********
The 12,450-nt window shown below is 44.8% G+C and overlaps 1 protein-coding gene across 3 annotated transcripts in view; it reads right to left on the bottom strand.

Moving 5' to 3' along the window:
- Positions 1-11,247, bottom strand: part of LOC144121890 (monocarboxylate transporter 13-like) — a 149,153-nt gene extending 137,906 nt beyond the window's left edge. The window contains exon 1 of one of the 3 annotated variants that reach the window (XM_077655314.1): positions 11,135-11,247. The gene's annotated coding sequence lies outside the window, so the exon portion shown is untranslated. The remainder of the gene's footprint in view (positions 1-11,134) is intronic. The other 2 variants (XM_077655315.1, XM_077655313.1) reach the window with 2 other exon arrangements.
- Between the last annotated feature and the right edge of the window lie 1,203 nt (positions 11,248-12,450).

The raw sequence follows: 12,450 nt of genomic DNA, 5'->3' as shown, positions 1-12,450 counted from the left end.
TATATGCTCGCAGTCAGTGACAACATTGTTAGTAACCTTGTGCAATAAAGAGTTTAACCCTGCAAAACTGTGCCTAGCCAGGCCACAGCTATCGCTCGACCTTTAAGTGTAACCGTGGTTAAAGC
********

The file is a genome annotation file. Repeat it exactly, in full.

The 12,450-nt window shown below is 44.8% G+C and overlaps 1 protein-coding gene across 3 annotated transcripts in view; it reads right to left on the bottom strand.

Moving 5' to 3' along the window:
- Positions 1-11,247, bottom strand: part of LOC144121890 (monocarboxylate transporter 13-like) — a 149,153-nt gene extending 137,906 nt beyond the window's left edge. The window contains exon 1 of one of the 3 annotated variants that reach the window (XM_077655314.1): positions 11,135-11,247. The gene's annotated coding sequence lies outside the window, so the exon portion shown is untranslated. The remainder of the gene's footprint in view (positions 1-11,134) is intronic. The other 2 variants (XM_077655315.1, XM_077655313.1) reach the window with 2 other exon arrangements.
- Between the last annotated feature and the right edge of the window lie 1,203 nt (positions 11,248-12,450).

The raw sequence follows: 12,450 nt of genomic DNA, 5'->3' as shown, positions 1-12,450 counted from the left end.
TATATGCTCGCAGTCAGTGACAACATTGTTAGTAACCTTGTGCAATAAAGAGTTTAACCCTGCAAAACTGTGCCTAGCCAGGCCACAGCTATCGCTCGACCTTTAAGTGTAACCGTGGTTAAAGC